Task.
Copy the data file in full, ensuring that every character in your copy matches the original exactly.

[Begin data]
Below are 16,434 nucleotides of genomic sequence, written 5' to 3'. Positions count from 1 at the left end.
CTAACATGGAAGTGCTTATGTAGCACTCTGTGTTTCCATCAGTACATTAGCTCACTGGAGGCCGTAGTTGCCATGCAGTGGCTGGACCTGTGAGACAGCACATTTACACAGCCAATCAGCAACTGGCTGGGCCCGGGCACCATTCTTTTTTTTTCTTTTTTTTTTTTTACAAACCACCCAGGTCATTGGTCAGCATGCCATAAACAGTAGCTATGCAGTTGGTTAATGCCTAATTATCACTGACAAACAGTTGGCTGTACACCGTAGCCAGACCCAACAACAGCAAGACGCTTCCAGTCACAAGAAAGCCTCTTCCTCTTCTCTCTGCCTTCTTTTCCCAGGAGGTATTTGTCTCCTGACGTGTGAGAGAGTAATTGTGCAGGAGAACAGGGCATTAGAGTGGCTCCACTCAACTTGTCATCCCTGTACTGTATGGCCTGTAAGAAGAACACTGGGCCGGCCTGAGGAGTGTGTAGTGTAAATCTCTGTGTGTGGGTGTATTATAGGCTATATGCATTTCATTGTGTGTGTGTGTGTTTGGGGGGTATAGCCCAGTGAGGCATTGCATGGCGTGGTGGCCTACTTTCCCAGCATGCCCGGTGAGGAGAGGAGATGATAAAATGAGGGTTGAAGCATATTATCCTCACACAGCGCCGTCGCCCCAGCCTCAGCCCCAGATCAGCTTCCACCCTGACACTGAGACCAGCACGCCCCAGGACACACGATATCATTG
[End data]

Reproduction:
Below are 16,434 nucleotides of genomic sequence, written 5' to 3'. Positions count from 1 at the left end.
CTAACATGGAAGTGCTTATGTAGCACTCTGTGTTTCCATCAGTACATTAGCTCACTGGAGGCCGTAGTTGCCATGCAGTGGCTGGACCTGTGAGACAGCACATTTACACAGCCAATCAGCAACTGGCTGGGCCCGGGCACCATTCTTTTTTTTTCTTTTTTTTTTTTTACAAACCACCCAGGTCATTGGTCAGCATGCCATAAACAGTAGCTATGCAGTTGGTTAATGCCTAATTATCACTGACAAACAGTTGGCTGTACACCGTAGCCAGACCCAACAACAGCAAGACGCTTCCAGTCACAAGAAAGCCTCTTCCTCTTCTCTCTGCCTTCTTTTCCCAGGAGGTATTTGTCTCCTGACGTGTGAGAGAGTAATTGTGCAGGAGAACAGGGCATTAGAGTGGCTCCACTCAACTTGTCATCCCTGTACTGTATGGCCTGTAAGAAGAACACTGGGCCGGCCTGAGGAGTGTGTAGTGTAAATCTCTGTGTGTGGGTGTATTATAGGCTATATGCATTTCATTGTGTGTGTGTGTGTTTGGGGGGTATAGCCCAGTGAGGCATTGCATGGCGTGGTGGCCTACTTTCCCAGCATGCCCGGTGAGGAGAGGAGATGATAAAATGAGGGTTGAAGCATATTATCCTCACACAGCGCCGTCGCCCCAGCCTCAGCCCCAGATCAGCTTCCACCCTGACACTGAGACCAGCACGCCCCAGGACACACGATATCATTG